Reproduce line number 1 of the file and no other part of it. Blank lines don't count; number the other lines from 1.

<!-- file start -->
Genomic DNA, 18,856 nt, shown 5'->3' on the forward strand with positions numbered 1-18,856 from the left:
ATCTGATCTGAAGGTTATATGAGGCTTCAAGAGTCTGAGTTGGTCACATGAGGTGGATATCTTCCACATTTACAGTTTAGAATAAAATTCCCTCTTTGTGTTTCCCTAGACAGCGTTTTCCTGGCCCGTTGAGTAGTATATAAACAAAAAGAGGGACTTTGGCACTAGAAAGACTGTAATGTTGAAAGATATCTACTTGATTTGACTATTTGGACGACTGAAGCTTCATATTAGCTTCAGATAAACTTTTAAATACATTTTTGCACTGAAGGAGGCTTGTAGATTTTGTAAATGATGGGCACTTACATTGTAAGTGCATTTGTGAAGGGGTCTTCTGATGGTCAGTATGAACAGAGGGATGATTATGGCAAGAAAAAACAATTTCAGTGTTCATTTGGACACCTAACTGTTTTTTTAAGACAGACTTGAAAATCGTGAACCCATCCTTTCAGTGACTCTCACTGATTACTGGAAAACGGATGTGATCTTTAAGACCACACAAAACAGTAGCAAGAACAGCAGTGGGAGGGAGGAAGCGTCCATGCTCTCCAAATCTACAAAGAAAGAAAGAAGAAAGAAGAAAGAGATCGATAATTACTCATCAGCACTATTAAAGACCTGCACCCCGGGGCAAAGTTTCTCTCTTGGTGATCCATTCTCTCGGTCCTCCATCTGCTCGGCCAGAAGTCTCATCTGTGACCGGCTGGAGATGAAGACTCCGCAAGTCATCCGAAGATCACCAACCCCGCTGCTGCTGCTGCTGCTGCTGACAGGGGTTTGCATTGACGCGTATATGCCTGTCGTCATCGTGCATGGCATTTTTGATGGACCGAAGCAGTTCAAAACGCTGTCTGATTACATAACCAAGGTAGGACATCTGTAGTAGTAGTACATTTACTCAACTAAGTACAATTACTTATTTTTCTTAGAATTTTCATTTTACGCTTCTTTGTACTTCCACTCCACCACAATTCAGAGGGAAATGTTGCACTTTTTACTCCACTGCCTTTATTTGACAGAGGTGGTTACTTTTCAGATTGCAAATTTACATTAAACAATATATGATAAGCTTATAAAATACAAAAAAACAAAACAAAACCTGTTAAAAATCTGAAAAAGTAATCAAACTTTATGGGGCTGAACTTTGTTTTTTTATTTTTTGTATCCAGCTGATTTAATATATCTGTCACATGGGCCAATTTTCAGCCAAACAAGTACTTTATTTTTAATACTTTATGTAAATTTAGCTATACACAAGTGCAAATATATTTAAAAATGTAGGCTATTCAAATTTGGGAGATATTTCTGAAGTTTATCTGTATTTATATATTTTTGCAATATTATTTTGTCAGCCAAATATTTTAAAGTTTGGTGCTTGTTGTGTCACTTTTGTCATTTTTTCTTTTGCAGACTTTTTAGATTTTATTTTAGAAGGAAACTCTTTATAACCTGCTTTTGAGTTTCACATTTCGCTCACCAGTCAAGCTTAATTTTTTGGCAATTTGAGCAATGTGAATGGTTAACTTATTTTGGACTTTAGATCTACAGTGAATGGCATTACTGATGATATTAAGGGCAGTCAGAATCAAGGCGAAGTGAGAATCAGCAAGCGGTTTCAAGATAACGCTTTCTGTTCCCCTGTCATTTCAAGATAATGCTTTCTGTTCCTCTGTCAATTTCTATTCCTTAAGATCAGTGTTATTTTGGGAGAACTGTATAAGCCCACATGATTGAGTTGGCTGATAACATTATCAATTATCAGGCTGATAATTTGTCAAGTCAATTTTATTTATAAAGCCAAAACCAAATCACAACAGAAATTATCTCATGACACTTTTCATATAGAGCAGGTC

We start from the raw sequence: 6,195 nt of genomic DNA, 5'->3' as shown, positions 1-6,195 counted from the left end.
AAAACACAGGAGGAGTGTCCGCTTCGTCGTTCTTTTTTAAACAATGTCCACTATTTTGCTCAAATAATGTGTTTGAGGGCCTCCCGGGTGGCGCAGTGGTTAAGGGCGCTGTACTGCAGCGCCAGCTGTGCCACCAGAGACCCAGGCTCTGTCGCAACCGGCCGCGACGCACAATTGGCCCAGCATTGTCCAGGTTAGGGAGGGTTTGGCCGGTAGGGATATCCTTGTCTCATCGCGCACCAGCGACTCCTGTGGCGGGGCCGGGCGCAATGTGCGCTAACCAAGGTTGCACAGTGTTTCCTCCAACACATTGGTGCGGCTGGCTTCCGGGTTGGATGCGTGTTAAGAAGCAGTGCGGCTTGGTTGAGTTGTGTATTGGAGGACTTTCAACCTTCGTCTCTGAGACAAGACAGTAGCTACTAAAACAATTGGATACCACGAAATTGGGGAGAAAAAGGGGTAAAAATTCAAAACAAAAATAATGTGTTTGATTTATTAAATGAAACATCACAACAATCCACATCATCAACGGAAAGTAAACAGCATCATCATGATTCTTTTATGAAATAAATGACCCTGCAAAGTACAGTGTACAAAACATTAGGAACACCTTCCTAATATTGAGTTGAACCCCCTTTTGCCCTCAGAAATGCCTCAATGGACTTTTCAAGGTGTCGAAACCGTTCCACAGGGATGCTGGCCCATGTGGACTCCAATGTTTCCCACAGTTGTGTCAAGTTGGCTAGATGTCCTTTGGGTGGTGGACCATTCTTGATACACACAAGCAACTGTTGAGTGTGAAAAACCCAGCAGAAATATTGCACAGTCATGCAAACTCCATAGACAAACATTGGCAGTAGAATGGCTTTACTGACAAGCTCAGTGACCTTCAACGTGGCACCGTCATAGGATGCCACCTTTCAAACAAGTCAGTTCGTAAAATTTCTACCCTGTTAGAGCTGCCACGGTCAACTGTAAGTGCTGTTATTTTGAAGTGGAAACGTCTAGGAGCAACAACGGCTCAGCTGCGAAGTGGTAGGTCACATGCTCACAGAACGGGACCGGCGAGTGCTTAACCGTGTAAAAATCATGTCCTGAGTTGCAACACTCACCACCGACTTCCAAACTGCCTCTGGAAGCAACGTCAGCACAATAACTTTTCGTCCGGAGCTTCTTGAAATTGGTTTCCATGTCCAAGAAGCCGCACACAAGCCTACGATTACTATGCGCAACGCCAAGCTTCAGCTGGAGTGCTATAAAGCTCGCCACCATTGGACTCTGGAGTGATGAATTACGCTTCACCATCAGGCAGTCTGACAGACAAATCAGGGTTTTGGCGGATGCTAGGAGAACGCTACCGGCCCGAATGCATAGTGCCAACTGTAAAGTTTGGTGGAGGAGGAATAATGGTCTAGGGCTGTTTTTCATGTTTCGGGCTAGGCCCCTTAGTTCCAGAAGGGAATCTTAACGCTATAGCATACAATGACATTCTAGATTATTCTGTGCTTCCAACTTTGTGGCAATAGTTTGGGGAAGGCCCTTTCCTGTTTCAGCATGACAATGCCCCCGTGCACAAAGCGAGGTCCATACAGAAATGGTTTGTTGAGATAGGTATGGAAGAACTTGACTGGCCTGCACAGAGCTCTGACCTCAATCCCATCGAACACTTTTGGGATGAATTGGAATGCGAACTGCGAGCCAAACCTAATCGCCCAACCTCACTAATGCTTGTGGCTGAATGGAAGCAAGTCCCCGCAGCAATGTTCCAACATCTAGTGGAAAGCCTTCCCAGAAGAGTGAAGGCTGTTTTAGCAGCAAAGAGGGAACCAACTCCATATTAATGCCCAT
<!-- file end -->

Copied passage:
Genomic DNA, 18,856 nt, shown 5'->3' on the forward strand with positions numbered 1-18,856 from the left: